Medicine Overview of Pepar Tablet
Pepar 30mg Tablet is used in the treatment of type 2 diabetes
It is used in addition to diet and exercise to improve blood sugar control in adults with type 2 diabetes.
Weight gain, Blurred vision, Respiratory tract infection, Numbness, Bone fracture.
Take this medicine in the dose and duration as advised by your doctor. Swallow it as a whole. Do not chew, crush or break it. Pepar 30mg Tablet may be taken with or without food, but it is better to take it at a fixed time.
Pepar 30mg Tablet is an anti-diabetic medication. It works by increasing the body's sensitivity to insulin, a natural substance that helps control blood sugar levels.
In Depth Information on Pepar Tablet
Pepar helps to control blood sugar level and avoids long-term complications.
You should continue to exercise regularly, eat a healthy diet, and take your other diabetes medicines along with Pepar.
Full effect may be visible after several weeks of starting Pepar.
Weight gain, headache, and swelling due to fluid build-up may occur.
- Notify your doctor if you experience shortness of breath, heart problems, or any abnormal swelling.
May not be suitable for patients with a history of heart failure or bladder cancer.
Pepar Tablet related warnings
Taking pioglitazone with alcohol may affect blood glucose levels in patients with diabetes.
WEIGH RISKS VS BENEFITS
Pepar 30mg Tablet may be unsafe to use during pregnancy.
Animal studies have shown adverse effects on the foetus, however, there are limited human studies. The benefits from use in pregnant women may be acceptable despite the risk. Please consult your doctor.
Pepar 30mg Tablet is probably safe to use during lactation.
Limited human data suggests that the drug does not represent a significant risk to the baby.
Monitor the breastfed baby’s blood sugar during treatment with Pepar 30mg Tablet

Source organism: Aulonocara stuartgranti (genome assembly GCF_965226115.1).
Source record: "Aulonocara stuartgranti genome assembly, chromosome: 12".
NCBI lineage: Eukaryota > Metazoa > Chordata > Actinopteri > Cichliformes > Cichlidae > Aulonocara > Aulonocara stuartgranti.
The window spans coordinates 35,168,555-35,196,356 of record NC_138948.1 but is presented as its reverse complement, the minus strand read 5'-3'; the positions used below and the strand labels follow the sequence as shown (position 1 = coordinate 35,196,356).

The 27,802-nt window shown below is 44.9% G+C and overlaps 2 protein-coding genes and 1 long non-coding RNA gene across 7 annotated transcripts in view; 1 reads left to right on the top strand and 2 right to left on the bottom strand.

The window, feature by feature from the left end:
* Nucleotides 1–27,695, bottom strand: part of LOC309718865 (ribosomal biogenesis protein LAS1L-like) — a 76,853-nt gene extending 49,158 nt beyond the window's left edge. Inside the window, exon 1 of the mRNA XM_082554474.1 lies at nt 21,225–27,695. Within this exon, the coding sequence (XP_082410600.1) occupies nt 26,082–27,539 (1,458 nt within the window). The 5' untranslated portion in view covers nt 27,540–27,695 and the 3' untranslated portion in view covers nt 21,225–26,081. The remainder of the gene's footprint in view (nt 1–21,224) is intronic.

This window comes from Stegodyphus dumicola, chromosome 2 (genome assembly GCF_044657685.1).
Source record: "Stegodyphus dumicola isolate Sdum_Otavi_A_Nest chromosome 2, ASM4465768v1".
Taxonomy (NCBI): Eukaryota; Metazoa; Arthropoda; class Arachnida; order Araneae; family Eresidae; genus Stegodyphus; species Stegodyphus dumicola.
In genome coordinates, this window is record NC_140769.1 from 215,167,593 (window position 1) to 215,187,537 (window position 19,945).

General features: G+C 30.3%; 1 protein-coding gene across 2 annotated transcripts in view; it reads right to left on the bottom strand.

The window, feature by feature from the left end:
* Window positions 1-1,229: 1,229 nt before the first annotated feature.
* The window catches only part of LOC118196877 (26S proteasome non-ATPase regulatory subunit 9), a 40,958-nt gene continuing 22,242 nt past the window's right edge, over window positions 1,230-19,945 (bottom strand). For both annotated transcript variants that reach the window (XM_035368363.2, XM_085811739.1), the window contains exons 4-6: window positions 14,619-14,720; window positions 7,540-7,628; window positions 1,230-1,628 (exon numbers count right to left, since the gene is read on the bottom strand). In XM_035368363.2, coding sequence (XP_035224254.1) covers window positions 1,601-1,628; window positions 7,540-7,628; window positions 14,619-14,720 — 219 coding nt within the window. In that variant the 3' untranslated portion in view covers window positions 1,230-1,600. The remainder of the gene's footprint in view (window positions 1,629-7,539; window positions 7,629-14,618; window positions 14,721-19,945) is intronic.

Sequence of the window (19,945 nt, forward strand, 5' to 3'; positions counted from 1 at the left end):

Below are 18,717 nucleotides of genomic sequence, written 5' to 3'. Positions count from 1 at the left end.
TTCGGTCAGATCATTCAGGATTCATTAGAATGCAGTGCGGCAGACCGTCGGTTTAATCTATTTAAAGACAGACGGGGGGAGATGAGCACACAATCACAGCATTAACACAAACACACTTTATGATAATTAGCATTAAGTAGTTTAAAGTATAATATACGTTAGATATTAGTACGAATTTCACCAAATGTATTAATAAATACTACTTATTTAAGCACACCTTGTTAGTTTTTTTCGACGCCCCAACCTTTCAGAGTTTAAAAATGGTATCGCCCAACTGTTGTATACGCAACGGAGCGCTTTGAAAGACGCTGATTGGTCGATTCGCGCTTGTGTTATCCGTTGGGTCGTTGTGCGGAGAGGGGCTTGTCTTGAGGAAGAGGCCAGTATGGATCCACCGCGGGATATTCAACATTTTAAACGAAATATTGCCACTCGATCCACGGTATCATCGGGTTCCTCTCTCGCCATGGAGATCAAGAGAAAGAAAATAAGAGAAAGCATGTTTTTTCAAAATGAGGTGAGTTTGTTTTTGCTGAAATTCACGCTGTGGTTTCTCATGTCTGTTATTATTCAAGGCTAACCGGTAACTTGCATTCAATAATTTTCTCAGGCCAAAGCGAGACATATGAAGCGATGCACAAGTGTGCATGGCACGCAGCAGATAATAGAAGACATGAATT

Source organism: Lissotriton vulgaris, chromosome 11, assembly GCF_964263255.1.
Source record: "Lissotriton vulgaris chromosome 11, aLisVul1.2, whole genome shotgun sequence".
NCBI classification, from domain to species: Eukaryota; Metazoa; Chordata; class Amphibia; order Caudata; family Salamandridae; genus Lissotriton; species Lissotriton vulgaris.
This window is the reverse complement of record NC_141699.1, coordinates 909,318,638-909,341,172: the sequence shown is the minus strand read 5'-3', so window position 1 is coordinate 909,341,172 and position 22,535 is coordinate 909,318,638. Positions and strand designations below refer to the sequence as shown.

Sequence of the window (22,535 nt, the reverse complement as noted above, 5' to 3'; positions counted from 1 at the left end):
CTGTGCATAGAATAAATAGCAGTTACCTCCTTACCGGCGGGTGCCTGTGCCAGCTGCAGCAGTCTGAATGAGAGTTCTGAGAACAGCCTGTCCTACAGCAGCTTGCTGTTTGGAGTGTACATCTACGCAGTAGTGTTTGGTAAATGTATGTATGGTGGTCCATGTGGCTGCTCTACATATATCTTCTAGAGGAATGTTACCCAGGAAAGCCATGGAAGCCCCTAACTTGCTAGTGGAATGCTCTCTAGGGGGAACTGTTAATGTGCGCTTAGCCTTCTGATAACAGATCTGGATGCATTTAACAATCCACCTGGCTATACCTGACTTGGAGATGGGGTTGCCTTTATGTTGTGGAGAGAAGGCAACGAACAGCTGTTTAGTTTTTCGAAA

Pepar 30mg Tablet does not usually affect your ability to drive.
Pepar 30mg Tablet is safe to use in patients with kidney disease. No dose adjustment of Pepar 30mg Tablet is recommended.
Use of Pepar 30mg Tablet is not recommended in patients undergoing dialysis.
Pepar 30mg Tablet should be used with caution in patients with liver disease. Dose adjustment of Pepar 30mg Tablet may be needed. Please consult your doctor.
Use of Pepar 30mg Tablet is not recommended in patients with severe liver disease.
If you miss a dose of Pioglitazone, skip it and continue with your normal schedule. Do not double the dose.
Frequently asked questions about Pepar Tablet
No. Pepar is an anti-diabetic medication. Blood thinners are the medicine that prevents the formation of a harmful blood clot. These include medicines like Aspirin, Heparin and Warfarin.
No. Pepar is not a diuretic. It is used in the treatment of Diabetes Mellitus. Diuretics are those medicine which increases urination.
Q. Can Pepar used in Hepatitis B infection?
Some studies have shown that Pepar may be helpful in preventing Hepatitis B Virus-associated Hepatocellular Cancer (Liver Cancer). However, these findings are still very preliminary and clear role has not been established.
Pepar has been shown to inhibit Liver Cancer (HCC) recurrence in overweight Hepatitis C Virus-infected diabetic patients. It also improved insulin resistance (a state where the body is resistant to the effects and functions of the insulin hormone) in them.